Spatial patterns in crime: Where’s he gonna strike next?

Wouter Steenbeek writes: I am a criminologist and mostly do spatial analyses of crime patterns: where does crime occur and why in these neighborhoods / at these locations, and so on. Currently, I am thinking about offender decision-making behavior, specifically his ‘location choice’ of where to offend. Hey, how about criminologists instead of looking to […]

Some of the data from the NRA conventions and firearm injuries study

Dave Kane writes: You wrote about the NRA conventions and firearm injuries study here. The lead author, Anupam Jena, kindly provided some of the underlying data and a snippet of the code they used to me. You can see it all here. The data are here. I [Kane] wrote up a brief analysis, R Markdown […]

“It’s not just that the emperor has no clothes, it’s more like the emperor has been standing in the public square for fifteen years screaming, I’m naked! I’m naked! Look at me! And the scientific establishment is like, Wow, what a beautiful outfit.”

Somebody pointed Nick Brown to another paper by notorious eating behavior researcher Brian Wansink. Here’s Brown: I have that one in my collection of PDFs. I see I downloaded it on January 7, 2017, which was 3 days before our preprint went live. Probably I skimmed it and didn’t pay much further attention. I don’t […]

Statistical controversy over “trophy wives”

Aaron Gullickson writes: I thought you might be interested in this comment (of which I am the author) and response (by Elizabeth McClintock) that just came out in ASR. The subject is about whether beauty and status (e.g. education, income) are exchanged on the marriage market. The reason I thought you might be interested is […]

What is not but could be if

And if I can remain there I will say – Baby Dee Obviously this is a blog that love the tabloids. But as we all know, the best stories are the ones that confirm your own prior beliefs (because those must be true).  So I’m focussing on  this article in Science that talks about how STEM […]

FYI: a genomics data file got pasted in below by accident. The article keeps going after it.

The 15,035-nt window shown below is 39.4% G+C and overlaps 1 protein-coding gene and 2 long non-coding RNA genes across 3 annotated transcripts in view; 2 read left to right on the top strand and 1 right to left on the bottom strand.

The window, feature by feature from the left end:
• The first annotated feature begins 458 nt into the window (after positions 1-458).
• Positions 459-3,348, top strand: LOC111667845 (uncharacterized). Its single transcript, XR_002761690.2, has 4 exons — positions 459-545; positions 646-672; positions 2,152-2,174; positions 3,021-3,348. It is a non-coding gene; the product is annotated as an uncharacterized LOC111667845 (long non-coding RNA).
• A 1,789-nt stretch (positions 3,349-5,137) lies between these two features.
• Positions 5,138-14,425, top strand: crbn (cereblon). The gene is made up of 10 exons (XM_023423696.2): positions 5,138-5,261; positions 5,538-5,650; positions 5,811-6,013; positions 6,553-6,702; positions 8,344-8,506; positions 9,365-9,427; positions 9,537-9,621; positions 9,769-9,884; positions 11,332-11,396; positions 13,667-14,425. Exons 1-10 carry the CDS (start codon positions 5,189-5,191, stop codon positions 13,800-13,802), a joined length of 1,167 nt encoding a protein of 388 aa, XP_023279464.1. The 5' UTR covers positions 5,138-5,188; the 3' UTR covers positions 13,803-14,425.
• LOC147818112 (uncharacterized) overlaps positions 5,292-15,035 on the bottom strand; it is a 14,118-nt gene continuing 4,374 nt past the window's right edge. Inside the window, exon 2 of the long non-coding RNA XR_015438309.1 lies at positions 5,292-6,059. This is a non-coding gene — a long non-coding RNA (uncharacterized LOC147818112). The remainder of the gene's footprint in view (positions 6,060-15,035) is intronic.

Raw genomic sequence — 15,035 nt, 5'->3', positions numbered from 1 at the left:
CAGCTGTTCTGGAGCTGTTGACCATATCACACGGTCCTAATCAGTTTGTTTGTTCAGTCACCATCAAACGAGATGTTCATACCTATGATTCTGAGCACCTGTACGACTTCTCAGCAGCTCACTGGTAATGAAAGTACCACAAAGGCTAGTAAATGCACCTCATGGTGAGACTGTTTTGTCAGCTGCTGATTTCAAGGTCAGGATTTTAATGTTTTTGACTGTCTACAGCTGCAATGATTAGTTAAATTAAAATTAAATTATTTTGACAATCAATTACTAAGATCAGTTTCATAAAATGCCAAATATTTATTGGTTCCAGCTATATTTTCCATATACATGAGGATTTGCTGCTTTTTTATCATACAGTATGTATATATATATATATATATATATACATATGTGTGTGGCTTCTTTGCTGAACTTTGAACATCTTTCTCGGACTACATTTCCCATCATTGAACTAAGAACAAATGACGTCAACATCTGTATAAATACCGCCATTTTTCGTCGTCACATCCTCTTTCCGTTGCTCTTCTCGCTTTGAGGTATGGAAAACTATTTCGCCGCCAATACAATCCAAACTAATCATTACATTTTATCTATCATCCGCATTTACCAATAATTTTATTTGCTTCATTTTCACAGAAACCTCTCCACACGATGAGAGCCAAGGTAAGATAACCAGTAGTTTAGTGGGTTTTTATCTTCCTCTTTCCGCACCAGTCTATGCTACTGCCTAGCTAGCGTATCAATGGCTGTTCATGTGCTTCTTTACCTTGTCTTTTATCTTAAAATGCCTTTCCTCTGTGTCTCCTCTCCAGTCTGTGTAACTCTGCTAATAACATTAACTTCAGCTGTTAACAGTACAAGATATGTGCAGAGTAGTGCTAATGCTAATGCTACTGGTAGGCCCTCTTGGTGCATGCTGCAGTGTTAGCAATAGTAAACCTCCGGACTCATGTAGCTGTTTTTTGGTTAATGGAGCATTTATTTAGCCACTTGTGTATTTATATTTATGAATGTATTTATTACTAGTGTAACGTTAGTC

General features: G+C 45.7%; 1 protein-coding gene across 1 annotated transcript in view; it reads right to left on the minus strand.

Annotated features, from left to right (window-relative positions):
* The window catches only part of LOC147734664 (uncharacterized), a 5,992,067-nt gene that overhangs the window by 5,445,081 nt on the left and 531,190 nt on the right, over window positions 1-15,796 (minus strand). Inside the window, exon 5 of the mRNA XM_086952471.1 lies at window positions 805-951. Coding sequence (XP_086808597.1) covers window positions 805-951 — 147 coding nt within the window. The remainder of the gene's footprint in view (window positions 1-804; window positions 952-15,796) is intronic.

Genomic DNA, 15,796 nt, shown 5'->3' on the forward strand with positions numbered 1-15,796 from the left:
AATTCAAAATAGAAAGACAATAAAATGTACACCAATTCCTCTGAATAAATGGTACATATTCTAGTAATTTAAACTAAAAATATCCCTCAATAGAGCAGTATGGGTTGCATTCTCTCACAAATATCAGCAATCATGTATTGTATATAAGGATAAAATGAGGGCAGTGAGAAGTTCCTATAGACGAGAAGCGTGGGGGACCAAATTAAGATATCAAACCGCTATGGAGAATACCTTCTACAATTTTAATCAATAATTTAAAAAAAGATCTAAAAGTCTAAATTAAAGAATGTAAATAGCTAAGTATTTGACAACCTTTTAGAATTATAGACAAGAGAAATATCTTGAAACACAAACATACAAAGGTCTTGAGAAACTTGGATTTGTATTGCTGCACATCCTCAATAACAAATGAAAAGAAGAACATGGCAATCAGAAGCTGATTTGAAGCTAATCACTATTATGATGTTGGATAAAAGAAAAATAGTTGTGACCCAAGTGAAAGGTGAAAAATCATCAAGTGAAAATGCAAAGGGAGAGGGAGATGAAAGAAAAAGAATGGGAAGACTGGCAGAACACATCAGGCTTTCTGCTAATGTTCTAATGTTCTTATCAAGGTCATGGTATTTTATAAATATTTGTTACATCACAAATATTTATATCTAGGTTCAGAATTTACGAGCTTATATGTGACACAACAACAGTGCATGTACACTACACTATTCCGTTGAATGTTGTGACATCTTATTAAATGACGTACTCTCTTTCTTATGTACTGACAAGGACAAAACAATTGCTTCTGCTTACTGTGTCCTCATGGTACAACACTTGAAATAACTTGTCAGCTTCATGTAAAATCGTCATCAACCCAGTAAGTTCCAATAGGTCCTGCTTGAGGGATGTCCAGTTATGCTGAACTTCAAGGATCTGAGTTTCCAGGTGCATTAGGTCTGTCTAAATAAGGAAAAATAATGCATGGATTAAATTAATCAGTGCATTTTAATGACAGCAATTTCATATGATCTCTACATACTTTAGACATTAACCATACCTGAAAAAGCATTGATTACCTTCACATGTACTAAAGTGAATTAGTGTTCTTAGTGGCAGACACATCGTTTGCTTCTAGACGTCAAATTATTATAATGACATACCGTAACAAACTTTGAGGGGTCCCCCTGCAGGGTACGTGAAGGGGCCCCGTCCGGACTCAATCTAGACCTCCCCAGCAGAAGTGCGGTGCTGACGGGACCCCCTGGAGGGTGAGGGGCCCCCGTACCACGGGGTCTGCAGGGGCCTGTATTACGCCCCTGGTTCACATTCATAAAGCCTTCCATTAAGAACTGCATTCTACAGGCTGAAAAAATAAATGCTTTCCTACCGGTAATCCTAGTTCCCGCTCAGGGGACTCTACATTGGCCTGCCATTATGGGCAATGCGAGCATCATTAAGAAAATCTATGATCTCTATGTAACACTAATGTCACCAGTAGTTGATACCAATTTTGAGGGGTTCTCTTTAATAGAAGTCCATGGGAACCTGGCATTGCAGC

A more formal take on the multiverse

You’ve heard of multiverse analysis, which is an attempt to map out the garden of forking paths. Others are interested in this topic too. Carol Nickerson pointed me to this paper by Jan Wacker with a more formal version of the multiverse idea.

Murray Davis on learning from stories

Jay Livingston writes: Your recent post and the linked article on storytelling reminded me of Murray Davis’s article on theory, which has some of the same themes. I haven’t reread it in a long time, so my memory of the details is hazy. Here are the first two paragraphs, which might give you an idea […]

“and, indeed, that my study is consistent with X having a negative effect on Y.”

David Allison shares this article: Pediatrics: letter to the editor – Metformin for Obesity in Prepubertal and Pubertal Children A Randomized Controlled Trial and the authors’ reply: RE: Clarification of statistical interpretation in metformin trial paper The authors of the original paper were polite in their response, but they didn’t seem to get the point […]

“Like a harbor clotted with sunken vessels”

After writing this post on an error in one of my published papers, I got to thinking about the general problem of mistakes in the scientific literature. Retraction is not a serious solution to the problem. And there are lots of people out there who simply refuse to admit, let alone correct, their published errors: […]

“If I wanted to graduate in three years, I’d just get a sociology degree.”

From an interview with a UCLA QB who’s majoring in economics: Look, football and school don’t go together. They just don’t. Trying to do both is like trying to do two full-time jobs. . . . No one in their right mind should have a football player’s schedule, and go to school. It’s not that […]